An Atlas 5 rocket successfully launched InSight, a billion-dollar NASA mission to study the interior of Mars, from California May 5.
The United Launch Alliance Atlas 5 401 lifted off from Vandenberg Air Force Base in California at 7:05 a.m. Eastern, at the beginning of a two-hour launch window. There were no serious technical problems during the countdown and dense fog at the launch site was not an issue.
The Centaur upper stage entered orbit 13 minutes after launch. After a 65-minute coast, the Centaur fired again to inject the InSight spacecraft onto a Mars-bound trajectory. InSight separated from the upper stage 93 minutes after liftoff.
InSight will land on Mars Nov. 26 at Elysium Planitia, a site near the Martian equator. The lander is based on the design used for the Phoenix Mars Lander mission flown a decade ago, with modifications such as a thicker heat shield and stronger parachutes to accommodate the faster entry speed of InSight and higher altitude on the Martian surface of Elysium Planitia compared to Phoenix’s landing site near the Martian north pole.
InSight is a mission to study the interior structure of Mars, including the size and composition of its crust, mantle and core. “We want to measure the fundamental parameters of the deep interior,” said Bruce Banerdt, principal investigator for InSight at the Jet Propulsion Laboratory, at a May 3 briefing.
Banerdt said the information they gain about the interior of Mars can be used to better understand the formation of other terrestrial planets, including the Earth. “The structure of Mars tells us something about the processes that put that structure together,” he said. “We can put that into our models, extrapolate to the Earth and understand how the Earth formed four and a half billion years ago. That’s really the crux of the science behind this mission.”
InSight carries two key instruments to carry out that science. One is the Seismic Experiment for Interior Structure (SEIS), a seismometer provided by the French space agency CNES that will be able to measure activity from both “Marsquakes” as well as meteor impacts.
“This is really the heart of the InSight mission,” Banerdt said of SEIS. “The seismometer is what allows us to see deep into the planet, to have insight into the planet.”
SEIS, though, was also a major source of problems with the mission. The instrument is in a container designed to hold a vacuum so that it can precisely measure seismic activity. However, that container suffered a small leak, and efforts to fix it failed in time to allow the instrument to be ready for its original launch date of March 2016. In December 2015, NASA announced it was postponing the launchto 2018.
The mission developed a plan to correct the instrument problem. “They watched us very carefully, as you can imagine,” Banerdt said of NASA’s oversight of the effort to repair SEIS. “They watched the progress of the seismometer to make sure we were actually meeting the milestones.”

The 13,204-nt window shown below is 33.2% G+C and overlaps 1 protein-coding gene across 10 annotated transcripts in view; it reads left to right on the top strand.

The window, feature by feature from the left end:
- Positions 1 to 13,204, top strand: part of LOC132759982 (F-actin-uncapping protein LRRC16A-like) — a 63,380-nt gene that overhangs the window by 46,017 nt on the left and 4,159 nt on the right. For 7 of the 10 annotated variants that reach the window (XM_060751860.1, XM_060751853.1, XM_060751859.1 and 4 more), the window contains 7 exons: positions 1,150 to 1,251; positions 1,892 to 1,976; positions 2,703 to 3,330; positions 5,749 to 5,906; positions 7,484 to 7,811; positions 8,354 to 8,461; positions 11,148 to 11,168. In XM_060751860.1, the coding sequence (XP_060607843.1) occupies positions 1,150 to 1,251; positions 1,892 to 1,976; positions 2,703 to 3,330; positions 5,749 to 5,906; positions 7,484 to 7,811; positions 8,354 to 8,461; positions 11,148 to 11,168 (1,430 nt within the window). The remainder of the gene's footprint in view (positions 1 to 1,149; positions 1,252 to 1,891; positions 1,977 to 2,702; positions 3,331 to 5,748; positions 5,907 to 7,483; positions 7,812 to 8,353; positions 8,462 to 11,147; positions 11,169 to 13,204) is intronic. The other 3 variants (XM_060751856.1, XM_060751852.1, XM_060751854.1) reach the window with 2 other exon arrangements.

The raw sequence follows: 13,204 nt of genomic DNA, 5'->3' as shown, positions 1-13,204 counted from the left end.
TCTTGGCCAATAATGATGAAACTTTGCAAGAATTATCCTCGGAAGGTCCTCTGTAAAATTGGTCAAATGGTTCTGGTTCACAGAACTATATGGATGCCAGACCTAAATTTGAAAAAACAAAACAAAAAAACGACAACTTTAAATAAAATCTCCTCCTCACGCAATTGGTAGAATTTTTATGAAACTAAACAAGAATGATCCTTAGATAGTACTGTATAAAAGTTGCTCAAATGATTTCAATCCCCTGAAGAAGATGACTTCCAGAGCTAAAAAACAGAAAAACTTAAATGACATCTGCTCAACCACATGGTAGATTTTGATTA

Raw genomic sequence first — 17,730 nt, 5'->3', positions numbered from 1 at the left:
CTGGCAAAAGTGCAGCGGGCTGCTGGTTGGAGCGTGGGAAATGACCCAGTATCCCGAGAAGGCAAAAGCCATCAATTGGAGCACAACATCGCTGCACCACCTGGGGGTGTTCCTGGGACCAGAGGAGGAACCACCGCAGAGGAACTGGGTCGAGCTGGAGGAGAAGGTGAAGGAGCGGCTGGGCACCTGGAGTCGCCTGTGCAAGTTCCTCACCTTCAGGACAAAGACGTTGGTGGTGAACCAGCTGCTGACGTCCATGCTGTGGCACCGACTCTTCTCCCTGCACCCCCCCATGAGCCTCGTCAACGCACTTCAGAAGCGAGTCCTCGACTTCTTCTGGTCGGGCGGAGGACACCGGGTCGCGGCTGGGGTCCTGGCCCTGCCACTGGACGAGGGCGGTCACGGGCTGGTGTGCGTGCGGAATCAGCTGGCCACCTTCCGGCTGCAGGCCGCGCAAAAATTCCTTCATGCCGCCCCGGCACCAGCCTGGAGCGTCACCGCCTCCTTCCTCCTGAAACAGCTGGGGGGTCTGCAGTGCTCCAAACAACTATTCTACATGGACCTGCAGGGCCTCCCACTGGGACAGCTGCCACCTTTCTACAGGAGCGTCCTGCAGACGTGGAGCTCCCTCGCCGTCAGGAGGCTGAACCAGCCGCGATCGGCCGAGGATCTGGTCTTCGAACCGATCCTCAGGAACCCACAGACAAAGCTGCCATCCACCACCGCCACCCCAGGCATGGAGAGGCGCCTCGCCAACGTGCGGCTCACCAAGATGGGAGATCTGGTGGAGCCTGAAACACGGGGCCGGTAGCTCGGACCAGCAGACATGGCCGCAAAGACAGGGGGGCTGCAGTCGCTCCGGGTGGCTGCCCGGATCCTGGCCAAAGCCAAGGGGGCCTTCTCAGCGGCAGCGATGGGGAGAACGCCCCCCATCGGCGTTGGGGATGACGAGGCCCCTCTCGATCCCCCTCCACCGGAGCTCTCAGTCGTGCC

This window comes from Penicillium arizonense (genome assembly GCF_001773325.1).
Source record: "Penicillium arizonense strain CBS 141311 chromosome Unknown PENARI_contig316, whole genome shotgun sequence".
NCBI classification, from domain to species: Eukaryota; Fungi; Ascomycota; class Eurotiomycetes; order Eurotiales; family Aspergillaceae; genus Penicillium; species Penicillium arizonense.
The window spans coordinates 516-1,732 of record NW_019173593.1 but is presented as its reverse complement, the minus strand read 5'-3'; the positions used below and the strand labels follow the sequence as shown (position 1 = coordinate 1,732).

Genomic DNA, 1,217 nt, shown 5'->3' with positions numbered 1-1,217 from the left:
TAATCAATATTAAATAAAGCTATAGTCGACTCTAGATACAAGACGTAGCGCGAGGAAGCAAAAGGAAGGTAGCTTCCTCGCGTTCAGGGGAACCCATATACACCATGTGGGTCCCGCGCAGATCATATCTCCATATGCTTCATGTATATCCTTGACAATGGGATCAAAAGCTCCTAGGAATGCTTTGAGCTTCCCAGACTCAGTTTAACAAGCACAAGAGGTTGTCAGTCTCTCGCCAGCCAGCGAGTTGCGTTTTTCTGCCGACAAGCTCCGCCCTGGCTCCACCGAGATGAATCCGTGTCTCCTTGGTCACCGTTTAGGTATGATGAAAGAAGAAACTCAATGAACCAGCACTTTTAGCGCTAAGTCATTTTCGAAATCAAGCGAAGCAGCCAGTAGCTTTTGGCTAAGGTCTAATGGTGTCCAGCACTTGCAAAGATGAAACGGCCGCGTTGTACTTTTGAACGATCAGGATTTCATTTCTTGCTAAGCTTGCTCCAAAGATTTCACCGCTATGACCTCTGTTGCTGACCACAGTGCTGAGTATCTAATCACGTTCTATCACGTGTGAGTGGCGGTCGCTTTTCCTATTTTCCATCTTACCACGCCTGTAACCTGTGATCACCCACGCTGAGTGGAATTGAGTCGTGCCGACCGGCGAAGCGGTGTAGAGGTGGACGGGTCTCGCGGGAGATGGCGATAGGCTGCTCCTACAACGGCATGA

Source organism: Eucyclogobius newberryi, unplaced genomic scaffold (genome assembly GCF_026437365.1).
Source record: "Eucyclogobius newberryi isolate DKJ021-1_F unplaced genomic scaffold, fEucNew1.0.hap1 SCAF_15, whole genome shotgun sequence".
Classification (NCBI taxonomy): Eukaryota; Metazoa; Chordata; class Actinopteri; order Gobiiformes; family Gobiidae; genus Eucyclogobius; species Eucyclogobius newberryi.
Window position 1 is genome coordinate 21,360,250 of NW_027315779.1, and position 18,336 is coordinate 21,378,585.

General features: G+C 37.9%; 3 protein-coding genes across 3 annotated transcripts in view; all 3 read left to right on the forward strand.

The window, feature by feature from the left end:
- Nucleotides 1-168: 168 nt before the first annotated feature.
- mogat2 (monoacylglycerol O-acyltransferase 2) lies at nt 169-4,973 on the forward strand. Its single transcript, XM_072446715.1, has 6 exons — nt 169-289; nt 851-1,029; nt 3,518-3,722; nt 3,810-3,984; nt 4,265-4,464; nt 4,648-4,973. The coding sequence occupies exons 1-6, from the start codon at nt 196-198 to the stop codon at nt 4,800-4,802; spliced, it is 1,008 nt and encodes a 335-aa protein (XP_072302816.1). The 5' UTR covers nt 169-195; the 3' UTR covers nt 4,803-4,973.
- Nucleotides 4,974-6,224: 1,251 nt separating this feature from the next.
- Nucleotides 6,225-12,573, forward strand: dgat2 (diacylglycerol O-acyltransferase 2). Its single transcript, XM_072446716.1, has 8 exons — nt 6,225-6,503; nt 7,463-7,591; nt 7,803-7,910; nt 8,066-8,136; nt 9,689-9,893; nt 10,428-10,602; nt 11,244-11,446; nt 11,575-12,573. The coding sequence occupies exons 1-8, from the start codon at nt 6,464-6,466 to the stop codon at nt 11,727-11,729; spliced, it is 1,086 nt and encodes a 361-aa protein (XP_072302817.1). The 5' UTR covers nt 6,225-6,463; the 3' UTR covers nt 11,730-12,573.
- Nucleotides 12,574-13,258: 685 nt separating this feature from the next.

InSight’s second instrument is Heat Flow and Physical Properties Probe, provided by the German space agency DLR. That instrument features a “mole” that will drill about five meters into the surface to measure heat flow from the interior.
Besides the two instruments, a third investigation, called the Rotation and Interior Structure Experiment, will use radio signals from the spacecraft to measure perturbations of the planet’s axis of rotation.
InSight also carries an Auxiliary Payload Sensor Subsystem to measure magnetic field and other environmental conditions to support analysis of the SEIS data but can also be used for other research. A laser retroreflector mounted on the deck of the lander can be used to provide precise position information.
Because the two main instruments are provided by European agencies, about two-thirds of the science team are not Americans. That generated some criticism among American scientists, who felt excluded from a mission largely funded by NASA.
“Because the science team was closely tied to the instrumentation, and the instrumentation is coming almost exclusively from outside the United States, about two-thirds of the team is non-U.S. and about a third is U.S,” Banerdt said at the Mars Exploration Program Analysis Group meeting in Crystal City, Virginia, April 4. “I think that probably generated some resentment in the community.”
He said InSight is planning to address this with a participating scientist program, allowing scientists not involved with the instruments to join the mission as co-investigators. “I definitely want to strengthen U.S. representation on the science team,” he said.
That program will also provide an opportunity to allow early-career scientists to take part in the mission. “Given that we’ve been going for eight years, the people I chose at the beginning to be young scientists aren’t young scientists any more,” he said.
NASA spent $650.4 million on the InSight mission, part of its Discovery program of relatively low-cost planetary science missions, as well as $163.4 million for the Atlas 5 launch. CNES and DLR spent about $180 million on their instrument contributions to the mission, for a total mission cost of $993.8 million.
NASA spent an additional $18.5 million on two cubesats, called Mars Cube One (MarCO), that flew as secondary payloads on the launch. The MarCO spacecraft are NASA’s first interplanetary cubesats.
The MarCO cubesats, nicknamed Wall-E and Eve after robots in the animated film Wall-E, are six-unit cubesats ejected from the Centaur shortly after InSight’s deployment. The spacecraft are equipped with UHF and X-band antennas to relay telemetry from the InSight landing as the cubesats fly past Mars. The spacecraft will also demonstrate a thruster system whose propellant is a compressed gas, R236FA, used in fire extinguishers.